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Wind Energy
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Can we light up the world and fuel our vehicles without polluting the environment? The answer may be blowing in the wind. It's not enough to set up hundreds of turbines at a blustery site to create a "wind farm" and hope that consistent gusts will generate electricity. It's necessary to know where fast winds blow and how best to harness them since the amount of power generated increases with wind speed and turbine blade diameter.


Modern wind turbines fall into two basic groups: the horizontal-axis variety and the vertical-axis design, like the eggbeater-style Darrieus model, after its French inventor. Almost all turbines in use today are horizontal axis. Horizontal-axis wind turbines typically have three blade rotor, a nacelle containing coupling, gear box, asynchronous generator, cooling systems, anemometer on a tall tubular or lattice tower. These three-bladed wind turbines are operated "upwind," with the blades facing into the wind. 


locating wind turbines

Wind resource assessment and study at a given location projects availability of energy in terms of watts per unit of blade swept area. Based on many such studies, DOE (Department Of Energy) has classified different regions of US into several wind class zones, Wind Class 7 to 1, with highest number representing the areas with highest energy potential and lowest number assigned to areas that have least amount of wind energy.  


As the wind passes though a turbine energy is extracted causing the wind speed in the wake of the turbine to decrease. When several turbines are built near one another, as in a wind farm, it is important to separate the turbines appropriately to minimize these array losses. Spacing turbines too tightly leads to reduced performance and increased maintenance due to higher turbulence at the downwind turbines. Turbine spacing is expressed in terms of the Rotor Dia (RD) of the turbine in consideration. So for instance if a 77 m diameter rotor is used, then 2 RD means 2 x 77 m = 154 m = 505’.


Typically, turbines are spaced 5 to 10 RD apart in the prevailing downwind direction and 2 to 5 RD apart in the crosswind direction, when there is a strongly prevailing direction. Spacing of 2-3 RD might be used along a ridge line. Greater spacing will minimize the losses from each machine, but will reduce the number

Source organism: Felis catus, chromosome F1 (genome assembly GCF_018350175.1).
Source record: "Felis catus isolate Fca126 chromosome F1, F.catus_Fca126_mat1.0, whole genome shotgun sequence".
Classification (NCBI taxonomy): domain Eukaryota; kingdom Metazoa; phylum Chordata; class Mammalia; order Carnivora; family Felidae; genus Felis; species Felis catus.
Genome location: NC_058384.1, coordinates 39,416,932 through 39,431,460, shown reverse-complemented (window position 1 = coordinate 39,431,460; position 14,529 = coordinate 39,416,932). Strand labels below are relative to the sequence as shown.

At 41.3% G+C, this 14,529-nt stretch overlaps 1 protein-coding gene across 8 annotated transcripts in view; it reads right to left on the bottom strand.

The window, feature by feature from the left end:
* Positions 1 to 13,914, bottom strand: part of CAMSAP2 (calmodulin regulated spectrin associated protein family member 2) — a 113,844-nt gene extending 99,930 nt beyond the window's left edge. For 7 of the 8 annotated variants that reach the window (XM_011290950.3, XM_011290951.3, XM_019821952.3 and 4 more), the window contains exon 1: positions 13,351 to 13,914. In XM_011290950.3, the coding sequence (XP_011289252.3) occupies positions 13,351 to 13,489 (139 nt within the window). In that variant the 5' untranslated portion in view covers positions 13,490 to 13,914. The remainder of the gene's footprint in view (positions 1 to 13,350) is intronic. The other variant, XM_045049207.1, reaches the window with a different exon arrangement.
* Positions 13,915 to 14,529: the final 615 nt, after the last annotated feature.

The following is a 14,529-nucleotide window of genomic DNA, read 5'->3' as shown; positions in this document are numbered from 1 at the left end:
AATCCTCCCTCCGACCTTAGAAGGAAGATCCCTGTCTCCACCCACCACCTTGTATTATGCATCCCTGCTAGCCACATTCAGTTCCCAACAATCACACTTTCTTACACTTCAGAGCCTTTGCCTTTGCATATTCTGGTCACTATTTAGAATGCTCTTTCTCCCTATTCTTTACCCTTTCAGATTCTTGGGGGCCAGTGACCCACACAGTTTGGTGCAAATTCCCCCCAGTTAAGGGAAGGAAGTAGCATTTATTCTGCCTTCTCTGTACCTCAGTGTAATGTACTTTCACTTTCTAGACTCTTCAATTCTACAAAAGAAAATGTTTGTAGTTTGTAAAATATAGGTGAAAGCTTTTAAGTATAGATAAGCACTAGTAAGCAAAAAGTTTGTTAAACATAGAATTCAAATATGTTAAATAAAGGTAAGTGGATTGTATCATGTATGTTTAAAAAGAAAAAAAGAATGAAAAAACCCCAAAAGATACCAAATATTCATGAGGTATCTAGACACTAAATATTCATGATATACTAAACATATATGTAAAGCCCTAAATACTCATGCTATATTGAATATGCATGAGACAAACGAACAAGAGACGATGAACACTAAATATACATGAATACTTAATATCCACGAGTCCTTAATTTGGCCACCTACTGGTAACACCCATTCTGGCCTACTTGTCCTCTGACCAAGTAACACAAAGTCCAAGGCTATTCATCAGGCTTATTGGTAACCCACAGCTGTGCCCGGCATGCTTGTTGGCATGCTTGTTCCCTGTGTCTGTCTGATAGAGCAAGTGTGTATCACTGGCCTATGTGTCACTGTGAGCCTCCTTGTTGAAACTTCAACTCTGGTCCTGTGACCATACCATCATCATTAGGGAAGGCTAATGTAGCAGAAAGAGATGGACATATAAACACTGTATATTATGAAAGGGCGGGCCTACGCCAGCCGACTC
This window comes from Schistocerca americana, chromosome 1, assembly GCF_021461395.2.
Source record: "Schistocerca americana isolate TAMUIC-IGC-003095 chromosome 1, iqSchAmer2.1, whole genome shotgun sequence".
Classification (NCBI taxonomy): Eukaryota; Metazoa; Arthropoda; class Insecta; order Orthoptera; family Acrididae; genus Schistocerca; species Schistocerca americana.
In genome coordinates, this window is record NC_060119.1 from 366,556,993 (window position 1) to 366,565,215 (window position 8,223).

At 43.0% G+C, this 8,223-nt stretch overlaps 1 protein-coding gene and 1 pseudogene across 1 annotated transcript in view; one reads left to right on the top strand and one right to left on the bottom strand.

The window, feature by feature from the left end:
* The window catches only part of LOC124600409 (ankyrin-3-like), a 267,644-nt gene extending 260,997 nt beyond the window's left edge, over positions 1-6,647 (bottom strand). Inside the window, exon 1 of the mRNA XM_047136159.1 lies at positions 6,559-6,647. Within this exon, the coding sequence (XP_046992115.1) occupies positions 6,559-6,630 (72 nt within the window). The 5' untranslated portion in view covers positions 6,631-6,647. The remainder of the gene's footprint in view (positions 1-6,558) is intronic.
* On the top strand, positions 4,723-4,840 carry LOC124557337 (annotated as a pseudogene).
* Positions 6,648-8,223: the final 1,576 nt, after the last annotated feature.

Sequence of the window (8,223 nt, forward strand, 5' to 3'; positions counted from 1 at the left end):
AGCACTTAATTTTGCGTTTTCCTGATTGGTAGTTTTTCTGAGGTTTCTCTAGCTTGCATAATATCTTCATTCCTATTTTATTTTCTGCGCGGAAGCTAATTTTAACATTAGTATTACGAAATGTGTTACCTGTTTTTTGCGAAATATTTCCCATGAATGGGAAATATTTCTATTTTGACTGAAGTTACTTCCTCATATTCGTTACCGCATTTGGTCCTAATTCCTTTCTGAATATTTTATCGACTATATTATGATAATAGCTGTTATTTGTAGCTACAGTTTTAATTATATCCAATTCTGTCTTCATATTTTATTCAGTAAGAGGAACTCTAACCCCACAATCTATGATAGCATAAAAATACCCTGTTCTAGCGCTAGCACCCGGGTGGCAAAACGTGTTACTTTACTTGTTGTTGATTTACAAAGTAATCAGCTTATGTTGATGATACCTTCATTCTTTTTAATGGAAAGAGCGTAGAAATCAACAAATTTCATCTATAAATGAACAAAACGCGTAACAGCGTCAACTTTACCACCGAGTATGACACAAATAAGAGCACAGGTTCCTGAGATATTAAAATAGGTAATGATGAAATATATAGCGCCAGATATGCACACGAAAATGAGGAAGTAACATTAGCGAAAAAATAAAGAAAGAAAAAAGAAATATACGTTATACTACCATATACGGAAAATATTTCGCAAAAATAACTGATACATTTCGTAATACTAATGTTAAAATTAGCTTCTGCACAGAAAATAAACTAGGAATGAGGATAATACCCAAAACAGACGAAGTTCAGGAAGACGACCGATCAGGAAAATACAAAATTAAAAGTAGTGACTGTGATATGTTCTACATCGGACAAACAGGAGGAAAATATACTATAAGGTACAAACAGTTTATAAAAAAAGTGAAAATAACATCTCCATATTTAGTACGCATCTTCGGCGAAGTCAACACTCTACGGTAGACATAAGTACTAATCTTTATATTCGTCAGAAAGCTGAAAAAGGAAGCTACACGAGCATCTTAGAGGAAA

of machines that can be built in a site.


The setback distance from property lines is determined by local building codes, and typically takes the height of the structure into consideration, e.g. 1.5 times the turbine height. Additionally, state noise policy will typically keep wind turbines about 3 times the hub-height from residences.

Ice throw: Ice is likely to accumulate on mountain ridge-mounted wind turbines in New England, just as it accumulates on trees. The ice sloughs off as the blade flexes. For public safety, ridge-line winter trails may need to be moved away from the base of the tower to a distance of 2-4 times the blade-tip height, depending

on the site.


It is estimated that a wind turbine & associated access roads, transmission lines etc could need about � acre per turbine. Most of the current farming operations could continue undisturbed, after the wind farm is built on an active farm. Usually annual leasing fee makes a good source of recurring income for such farm owners.


Latest 2007, the United States total installed wind capacity stood at 12,300 MW representing investment of $15.2 billion in generating equipment. That's 32 billion KWHs enough to provide electricity to power 3.2 million average American households.  


THE TOP 20 STATES for wind energy potential, as measured by annual energy potential in the billions of kWhs, factoring in environmental and land use exclusions for wind class of => 3 (courtesy of AWEA). However, absence of transmission line near many of these areas, make them very expensive to develop.